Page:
Wednesday, 23 May 2012

The future of road transport?

Got distracted during a presentation yesterday when a speaker referred to the concept of ‘driverless cars’.

A great idea, isn’t it? Imagine – the car knows the way, it knows the speed limits, it knows when it can cross an intersection safely and when it can’t, without even traffic lights to tell it. Basically, it cuts out the whole human error bit, doesn’t it?

Well, all the human error bit except for the part that goes into the software design. Personally I want my first driverless car to use an Apple operating system. I don’t fancy the car informing me that ‘an unexpected error has occurred in the car driving system’. Presumably the only satisfaction I would get, while hanging from the seatbelts, upside down in a ditch, would be the opportunity to answer the question ‘report error, y/n?’

Still, I suppose that’s no worse than the errors we get these days in the human-driver-based configuration (as I suppose we’ll have to learn to refer to it). And at least it’s a lot better to go to that far-off meeting as a passenger than having to concentrate on the road and fight the growing tiredness.

But then I thought: from driverless why can’t we move to passengerless cars? Not only would I not have to drive to Birmingham for that tedious meeting, not only would I let the car do the driving, I wouldn’t even go myself. I’d let the car go on its own.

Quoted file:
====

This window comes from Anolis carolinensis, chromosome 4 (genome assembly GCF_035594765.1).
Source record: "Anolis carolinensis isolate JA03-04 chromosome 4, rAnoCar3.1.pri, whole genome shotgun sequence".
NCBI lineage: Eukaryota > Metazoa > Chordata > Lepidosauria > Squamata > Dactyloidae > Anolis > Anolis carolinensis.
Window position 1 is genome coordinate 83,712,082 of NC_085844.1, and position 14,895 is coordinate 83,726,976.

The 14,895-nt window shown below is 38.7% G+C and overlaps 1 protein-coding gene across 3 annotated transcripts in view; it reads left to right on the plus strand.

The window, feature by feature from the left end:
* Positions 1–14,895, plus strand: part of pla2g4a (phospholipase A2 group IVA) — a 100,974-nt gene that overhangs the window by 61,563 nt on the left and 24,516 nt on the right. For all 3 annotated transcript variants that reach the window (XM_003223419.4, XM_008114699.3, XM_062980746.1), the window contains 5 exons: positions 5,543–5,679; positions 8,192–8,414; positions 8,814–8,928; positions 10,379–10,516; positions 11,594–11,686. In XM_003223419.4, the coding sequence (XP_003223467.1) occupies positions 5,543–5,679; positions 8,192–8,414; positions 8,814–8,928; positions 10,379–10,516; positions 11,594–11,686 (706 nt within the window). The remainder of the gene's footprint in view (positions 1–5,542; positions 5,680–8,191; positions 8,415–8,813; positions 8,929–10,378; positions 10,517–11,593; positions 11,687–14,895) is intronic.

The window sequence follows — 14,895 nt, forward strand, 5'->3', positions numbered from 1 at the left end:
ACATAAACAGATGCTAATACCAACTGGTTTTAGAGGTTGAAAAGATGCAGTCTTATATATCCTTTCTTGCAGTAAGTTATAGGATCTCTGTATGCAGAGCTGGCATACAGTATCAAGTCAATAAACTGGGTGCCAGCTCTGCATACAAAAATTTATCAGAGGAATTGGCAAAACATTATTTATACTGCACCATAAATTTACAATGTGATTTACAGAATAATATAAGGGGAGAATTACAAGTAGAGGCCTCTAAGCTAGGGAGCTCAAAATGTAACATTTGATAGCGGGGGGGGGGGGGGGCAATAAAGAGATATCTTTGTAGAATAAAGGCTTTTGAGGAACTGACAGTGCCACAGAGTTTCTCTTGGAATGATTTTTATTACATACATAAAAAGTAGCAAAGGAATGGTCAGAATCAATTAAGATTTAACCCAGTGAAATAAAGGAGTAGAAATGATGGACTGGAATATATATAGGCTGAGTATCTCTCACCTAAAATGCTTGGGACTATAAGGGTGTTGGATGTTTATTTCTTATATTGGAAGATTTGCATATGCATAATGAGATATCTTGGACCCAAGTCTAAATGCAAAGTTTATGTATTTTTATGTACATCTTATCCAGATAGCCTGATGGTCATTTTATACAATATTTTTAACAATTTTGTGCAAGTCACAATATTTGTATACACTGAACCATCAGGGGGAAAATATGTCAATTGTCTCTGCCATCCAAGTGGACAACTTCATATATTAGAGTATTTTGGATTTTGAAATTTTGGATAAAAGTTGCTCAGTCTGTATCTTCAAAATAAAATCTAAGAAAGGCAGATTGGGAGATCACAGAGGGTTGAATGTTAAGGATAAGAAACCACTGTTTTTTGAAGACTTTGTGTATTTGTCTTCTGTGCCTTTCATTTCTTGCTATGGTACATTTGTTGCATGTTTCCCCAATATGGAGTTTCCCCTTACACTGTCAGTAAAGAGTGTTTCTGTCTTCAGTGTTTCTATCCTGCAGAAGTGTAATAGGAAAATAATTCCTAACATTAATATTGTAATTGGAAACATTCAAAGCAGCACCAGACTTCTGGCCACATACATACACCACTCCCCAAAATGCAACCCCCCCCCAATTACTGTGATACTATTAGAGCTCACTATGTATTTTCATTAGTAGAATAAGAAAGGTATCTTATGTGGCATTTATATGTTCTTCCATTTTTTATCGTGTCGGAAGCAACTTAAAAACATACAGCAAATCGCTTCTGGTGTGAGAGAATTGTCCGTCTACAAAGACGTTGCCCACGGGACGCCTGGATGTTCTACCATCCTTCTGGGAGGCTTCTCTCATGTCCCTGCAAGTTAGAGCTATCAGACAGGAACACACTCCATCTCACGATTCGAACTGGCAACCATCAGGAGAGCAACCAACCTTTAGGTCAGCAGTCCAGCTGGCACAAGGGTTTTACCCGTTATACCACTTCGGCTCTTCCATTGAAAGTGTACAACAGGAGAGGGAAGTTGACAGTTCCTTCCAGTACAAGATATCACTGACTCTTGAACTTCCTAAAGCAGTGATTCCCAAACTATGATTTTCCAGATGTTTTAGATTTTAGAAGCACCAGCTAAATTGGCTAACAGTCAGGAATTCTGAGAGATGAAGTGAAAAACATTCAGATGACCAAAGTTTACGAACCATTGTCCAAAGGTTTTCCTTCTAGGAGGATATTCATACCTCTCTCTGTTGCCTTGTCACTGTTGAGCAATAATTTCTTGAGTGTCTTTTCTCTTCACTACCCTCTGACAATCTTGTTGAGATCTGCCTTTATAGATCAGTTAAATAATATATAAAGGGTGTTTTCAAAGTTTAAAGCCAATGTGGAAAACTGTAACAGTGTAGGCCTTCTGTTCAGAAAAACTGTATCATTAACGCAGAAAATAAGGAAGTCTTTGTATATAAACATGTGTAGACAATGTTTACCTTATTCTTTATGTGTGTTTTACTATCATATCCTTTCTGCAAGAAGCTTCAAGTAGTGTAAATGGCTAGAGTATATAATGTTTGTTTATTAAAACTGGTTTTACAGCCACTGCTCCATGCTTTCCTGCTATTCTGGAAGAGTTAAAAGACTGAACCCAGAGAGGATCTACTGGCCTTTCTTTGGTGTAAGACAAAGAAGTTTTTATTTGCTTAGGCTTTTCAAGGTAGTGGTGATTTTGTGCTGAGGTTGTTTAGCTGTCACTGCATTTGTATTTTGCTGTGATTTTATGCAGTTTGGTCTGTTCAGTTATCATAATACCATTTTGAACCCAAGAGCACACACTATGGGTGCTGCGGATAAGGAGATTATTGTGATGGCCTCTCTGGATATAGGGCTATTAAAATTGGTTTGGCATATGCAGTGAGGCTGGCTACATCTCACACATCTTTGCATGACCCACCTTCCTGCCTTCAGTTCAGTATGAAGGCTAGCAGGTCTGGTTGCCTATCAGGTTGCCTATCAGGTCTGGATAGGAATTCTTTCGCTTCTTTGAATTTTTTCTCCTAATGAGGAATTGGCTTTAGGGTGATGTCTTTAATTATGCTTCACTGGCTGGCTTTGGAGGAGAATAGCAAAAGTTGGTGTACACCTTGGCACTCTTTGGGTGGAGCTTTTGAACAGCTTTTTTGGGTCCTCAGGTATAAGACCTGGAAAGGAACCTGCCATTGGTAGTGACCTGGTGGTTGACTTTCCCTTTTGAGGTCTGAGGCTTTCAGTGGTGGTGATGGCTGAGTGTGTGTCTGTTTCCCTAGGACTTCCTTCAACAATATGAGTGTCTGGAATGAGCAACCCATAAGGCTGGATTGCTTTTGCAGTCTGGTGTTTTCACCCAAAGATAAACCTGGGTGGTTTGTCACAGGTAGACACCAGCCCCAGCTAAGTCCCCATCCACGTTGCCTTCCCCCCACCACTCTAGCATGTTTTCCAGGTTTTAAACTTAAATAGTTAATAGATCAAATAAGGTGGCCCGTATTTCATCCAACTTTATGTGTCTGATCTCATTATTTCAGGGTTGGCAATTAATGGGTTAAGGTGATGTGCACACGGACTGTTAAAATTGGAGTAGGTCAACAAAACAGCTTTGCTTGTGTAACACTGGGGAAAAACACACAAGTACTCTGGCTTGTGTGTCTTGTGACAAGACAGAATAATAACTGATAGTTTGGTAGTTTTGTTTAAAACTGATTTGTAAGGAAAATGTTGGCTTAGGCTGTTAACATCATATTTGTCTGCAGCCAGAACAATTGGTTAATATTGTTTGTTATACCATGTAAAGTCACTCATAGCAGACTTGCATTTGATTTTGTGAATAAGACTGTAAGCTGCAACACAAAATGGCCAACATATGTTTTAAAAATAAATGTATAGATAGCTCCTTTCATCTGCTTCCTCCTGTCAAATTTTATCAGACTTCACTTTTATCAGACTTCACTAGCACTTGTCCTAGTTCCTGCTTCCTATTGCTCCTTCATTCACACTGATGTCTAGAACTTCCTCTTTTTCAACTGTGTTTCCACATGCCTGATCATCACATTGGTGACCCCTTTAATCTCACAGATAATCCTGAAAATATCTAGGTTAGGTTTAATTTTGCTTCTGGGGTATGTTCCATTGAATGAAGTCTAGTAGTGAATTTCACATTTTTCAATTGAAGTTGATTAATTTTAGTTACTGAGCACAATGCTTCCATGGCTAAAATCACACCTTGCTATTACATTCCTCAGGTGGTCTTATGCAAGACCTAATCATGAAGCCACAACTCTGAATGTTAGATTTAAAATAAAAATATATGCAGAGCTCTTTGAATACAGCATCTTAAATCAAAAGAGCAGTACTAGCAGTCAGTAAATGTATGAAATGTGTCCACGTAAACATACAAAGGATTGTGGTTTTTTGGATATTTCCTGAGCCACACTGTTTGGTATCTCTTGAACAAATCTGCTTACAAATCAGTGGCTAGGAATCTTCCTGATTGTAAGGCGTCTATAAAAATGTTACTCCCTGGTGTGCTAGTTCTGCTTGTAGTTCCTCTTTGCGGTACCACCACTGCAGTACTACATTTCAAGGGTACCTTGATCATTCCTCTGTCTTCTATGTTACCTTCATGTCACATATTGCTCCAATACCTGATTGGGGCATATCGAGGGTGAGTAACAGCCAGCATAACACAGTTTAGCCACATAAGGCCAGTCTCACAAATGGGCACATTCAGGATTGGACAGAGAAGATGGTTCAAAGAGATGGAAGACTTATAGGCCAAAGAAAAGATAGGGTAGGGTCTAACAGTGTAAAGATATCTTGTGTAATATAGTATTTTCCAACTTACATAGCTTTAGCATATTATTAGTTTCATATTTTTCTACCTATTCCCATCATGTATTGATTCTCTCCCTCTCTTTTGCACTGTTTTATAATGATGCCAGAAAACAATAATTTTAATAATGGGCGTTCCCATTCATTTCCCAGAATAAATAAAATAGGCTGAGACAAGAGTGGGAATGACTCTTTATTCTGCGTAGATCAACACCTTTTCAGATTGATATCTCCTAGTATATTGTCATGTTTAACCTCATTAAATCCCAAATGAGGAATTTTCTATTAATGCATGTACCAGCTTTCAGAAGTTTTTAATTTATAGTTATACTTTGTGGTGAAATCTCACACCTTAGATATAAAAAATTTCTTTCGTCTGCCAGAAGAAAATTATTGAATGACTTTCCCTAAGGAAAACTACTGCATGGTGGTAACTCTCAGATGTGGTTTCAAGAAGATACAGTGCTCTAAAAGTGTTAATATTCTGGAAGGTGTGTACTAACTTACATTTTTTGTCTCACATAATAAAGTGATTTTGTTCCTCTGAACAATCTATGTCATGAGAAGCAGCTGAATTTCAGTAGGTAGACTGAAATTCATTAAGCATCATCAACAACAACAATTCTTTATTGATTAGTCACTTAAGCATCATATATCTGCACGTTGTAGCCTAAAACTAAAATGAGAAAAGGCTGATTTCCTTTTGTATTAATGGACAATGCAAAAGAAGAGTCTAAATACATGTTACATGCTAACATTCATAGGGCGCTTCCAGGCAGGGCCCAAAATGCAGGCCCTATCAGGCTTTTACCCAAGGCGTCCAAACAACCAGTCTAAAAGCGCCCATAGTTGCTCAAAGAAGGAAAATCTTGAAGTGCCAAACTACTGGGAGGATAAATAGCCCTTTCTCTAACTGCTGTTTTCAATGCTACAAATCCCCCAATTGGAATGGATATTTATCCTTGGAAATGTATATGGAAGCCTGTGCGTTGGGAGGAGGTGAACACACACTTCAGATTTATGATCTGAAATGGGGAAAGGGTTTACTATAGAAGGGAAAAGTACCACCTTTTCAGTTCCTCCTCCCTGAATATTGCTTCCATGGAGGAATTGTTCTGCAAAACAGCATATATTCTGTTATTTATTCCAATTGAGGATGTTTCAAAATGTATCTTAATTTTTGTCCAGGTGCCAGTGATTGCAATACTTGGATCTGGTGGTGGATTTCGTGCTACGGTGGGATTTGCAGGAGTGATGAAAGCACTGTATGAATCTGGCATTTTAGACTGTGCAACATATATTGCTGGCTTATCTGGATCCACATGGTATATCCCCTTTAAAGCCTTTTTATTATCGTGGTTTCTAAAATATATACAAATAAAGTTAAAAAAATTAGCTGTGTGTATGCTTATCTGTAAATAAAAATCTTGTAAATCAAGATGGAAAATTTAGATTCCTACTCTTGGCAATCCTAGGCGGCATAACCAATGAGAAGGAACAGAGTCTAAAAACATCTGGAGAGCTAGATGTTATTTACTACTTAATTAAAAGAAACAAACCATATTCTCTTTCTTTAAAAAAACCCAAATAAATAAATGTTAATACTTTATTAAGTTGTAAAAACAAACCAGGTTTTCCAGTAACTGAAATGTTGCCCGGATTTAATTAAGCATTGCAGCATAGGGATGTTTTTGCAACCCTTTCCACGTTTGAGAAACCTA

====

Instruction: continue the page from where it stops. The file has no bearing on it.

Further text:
Of course, that leads to a problem when it comes to actually holding the meeting. But that’s not a hard one to solve. There are phones. There are Video Conferencing systems. Why, there’s even Skype.



Driverless car: inspire confidence?
Perhaps you might prefer passengerless too
And then I got to thinking some more. We made the car driverless. Then we made the car passengerless. Why not go the extra mile and make the car carless? We don’t send anything to Birmingham at all. Not the driver. Not the passenger. Not the car. 

Think of the fuel we’d save. Think of the accidents we’d avoid. Think of the time we could use for other things.

You know, I believe there may be real mileage to this idea. I wonder who I can suggest it to?

2 comments:

Mark Reynolds said...

I'm glad you stopped when you did. I was afraid the next step would be to get rid of Birmingham entirely.

David Beeson said...

Always a good idea to stop before Birmingham. On the other hand, your thinking isn't without merit.